Page:The Days Work (1899).djvu/287

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few yards. Kittiwynk knew that stroke of old, and followed as a cat follows a mouse. While the Captain of the Archangels was wrenching his pony round, Hughes struck with all his strength, and next instant Kittiwynk was away, Corks following close behind her, their little feet pattering like raindrops on glass.

"Pull out to the left," said Kittiwynk between her teeth; "it 's coming your way, Corks!"

The back and half-back of the Archangels were tearing down on her just as she was within reach of the ball. Hughes leaned forward with a loose rein, and cut it away to the left almost under Kittiwynk 's foot, and it hopped and skipped off to Corks, who saw that, if he was not quick it would run beyond the boundaries. That long bouncing drive gave the Archangels time to wheel and send three men across the ground to head off Corks. Kittiwynk stayed where she was; for she knew the game. Corks was on the ball half a fraction of a second before the others came up, and Macnamara, with a backhanded stroke, sent it back across the ground to Hughes, who saw the way clear to the Archangels' goal, and smacked the ball in before any one quite knew what had happened.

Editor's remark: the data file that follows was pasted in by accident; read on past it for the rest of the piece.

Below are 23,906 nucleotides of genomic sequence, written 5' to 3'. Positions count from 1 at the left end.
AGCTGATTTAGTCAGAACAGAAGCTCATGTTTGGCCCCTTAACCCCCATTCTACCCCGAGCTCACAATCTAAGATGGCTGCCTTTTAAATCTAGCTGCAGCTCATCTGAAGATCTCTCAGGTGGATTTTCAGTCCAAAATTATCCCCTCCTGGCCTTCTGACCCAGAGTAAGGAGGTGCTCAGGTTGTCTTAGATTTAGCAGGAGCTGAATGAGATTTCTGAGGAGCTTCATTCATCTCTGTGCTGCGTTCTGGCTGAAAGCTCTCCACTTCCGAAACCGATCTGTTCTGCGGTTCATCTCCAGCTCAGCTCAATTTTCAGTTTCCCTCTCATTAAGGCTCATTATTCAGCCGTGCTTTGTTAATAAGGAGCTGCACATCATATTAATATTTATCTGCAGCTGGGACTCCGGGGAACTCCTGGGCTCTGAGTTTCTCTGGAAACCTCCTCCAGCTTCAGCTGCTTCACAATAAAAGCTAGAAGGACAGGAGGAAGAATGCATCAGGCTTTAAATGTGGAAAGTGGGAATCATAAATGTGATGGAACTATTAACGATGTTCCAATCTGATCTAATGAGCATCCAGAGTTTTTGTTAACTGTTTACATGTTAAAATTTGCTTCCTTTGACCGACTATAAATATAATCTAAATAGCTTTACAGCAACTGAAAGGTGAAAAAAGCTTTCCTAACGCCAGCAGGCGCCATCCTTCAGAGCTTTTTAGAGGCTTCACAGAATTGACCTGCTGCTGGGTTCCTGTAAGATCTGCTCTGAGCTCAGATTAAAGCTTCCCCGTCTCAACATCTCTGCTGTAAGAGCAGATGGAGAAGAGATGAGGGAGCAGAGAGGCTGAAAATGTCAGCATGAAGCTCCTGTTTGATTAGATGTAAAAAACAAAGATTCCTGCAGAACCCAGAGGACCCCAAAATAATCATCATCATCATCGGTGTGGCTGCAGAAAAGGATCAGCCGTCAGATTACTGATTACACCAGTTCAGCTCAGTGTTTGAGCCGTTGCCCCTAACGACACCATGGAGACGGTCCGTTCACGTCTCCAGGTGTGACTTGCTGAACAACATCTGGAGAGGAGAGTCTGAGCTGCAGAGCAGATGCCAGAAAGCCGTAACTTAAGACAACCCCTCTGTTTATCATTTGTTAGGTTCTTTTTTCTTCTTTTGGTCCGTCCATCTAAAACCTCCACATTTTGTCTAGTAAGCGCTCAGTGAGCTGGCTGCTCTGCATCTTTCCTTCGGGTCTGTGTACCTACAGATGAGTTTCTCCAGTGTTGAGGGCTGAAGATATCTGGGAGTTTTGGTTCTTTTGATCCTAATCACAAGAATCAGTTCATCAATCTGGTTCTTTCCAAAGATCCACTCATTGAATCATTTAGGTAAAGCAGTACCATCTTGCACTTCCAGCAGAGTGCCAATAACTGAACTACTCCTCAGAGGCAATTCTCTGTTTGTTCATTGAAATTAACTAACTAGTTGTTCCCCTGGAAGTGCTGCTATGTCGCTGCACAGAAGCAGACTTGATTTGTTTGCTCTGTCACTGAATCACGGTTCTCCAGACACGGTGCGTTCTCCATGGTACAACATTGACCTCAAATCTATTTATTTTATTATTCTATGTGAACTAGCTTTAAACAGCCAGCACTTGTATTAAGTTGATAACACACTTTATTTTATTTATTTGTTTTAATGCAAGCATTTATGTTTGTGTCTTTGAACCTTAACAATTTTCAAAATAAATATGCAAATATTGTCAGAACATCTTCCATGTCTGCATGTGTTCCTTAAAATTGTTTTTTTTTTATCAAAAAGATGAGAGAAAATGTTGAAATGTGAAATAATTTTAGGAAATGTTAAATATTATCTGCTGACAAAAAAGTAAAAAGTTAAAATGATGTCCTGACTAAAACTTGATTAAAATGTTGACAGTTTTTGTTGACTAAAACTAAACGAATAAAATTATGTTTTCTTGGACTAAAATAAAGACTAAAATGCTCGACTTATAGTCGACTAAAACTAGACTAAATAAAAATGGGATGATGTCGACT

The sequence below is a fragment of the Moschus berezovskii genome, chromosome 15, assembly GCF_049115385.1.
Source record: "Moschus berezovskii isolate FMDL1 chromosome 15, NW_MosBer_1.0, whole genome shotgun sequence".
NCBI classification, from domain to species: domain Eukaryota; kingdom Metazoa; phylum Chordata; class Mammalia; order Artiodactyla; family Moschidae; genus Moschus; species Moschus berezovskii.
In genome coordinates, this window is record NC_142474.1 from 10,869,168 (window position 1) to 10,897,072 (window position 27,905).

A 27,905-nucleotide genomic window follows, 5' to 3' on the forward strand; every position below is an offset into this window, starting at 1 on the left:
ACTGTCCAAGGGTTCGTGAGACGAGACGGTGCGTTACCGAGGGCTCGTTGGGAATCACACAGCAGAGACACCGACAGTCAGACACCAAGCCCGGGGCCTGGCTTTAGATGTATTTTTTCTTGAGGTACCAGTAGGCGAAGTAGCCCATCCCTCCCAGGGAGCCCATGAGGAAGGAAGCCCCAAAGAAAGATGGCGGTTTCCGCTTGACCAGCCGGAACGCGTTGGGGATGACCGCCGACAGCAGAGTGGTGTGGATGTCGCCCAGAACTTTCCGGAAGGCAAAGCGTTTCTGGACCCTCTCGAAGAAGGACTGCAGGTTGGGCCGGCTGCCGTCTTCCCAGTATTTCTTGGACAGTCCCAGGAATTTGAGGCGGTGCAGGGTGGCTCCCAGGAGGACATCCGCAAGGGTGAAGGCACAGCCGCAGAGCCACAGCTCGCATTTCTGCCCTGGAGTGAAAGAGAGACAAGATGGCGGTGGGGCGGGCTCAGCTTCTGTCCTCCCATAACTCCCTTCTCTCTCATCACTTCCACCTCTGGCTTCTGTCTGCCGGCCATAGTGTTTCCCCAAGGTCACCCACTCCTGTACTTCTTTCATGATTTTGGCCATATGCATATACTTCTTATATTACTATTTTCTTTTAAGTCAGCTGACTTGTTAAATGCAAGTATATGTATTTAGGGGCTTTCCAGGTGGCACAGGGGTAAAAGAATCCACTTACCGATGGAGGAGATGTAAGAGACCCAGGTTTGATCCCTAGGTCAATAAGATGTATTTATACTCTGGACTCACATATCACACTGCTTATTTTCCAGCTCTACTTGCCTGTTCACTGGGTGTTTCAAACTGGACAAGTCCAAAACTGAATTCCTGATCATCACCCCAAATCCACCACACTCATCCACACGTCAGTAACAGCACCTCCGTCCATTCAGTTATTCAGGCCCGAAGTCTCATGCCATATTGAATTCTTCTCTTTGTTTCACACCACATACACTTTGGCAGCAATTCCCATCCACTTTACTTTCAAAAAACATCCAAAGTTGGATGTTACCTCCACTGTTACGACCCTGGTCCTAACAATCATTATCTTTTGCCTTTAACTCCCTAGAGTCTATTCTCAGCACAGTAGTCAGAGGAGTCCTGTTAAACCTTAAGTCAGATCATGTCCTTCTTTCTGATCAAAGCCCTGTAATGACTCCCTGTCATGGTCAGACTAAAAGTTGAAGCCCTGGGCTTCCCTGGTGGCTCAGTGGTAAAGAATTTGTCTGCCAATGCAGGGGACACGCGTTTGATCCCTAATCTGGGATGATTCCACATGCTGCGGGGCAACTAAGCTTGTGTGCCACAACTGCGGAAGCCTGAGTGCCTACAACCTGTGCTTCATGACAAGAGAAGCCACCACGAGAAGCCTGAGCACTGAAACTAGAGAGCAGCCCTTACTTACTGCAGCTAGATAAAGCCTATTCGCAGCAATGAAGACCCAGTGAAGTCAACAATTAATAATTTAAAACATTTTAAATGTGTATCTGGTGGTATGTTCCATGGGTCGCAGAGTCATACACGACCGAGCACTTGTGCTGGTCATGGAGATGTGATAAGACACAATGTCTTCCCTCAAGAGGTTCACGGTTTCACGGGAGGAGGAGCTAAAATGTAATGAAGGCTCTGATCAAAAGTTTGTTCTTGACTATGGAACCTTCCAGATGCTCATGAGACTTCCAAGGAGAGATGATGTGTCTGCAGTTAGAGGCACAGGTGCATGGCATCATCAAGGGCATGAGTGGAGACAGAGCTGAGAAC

"That 's luck," said Corks, as they changed ends. "A goal in three minutes for three hits, and no riding to speak of."

"'Don't know," said Polaris. "We 've made 'em angry too soon. Should n't wonder if they tried to rush us off our feet next time."

"Keep the ball hanging, then," said Shiraz. "That wears out every pony that is not used to it."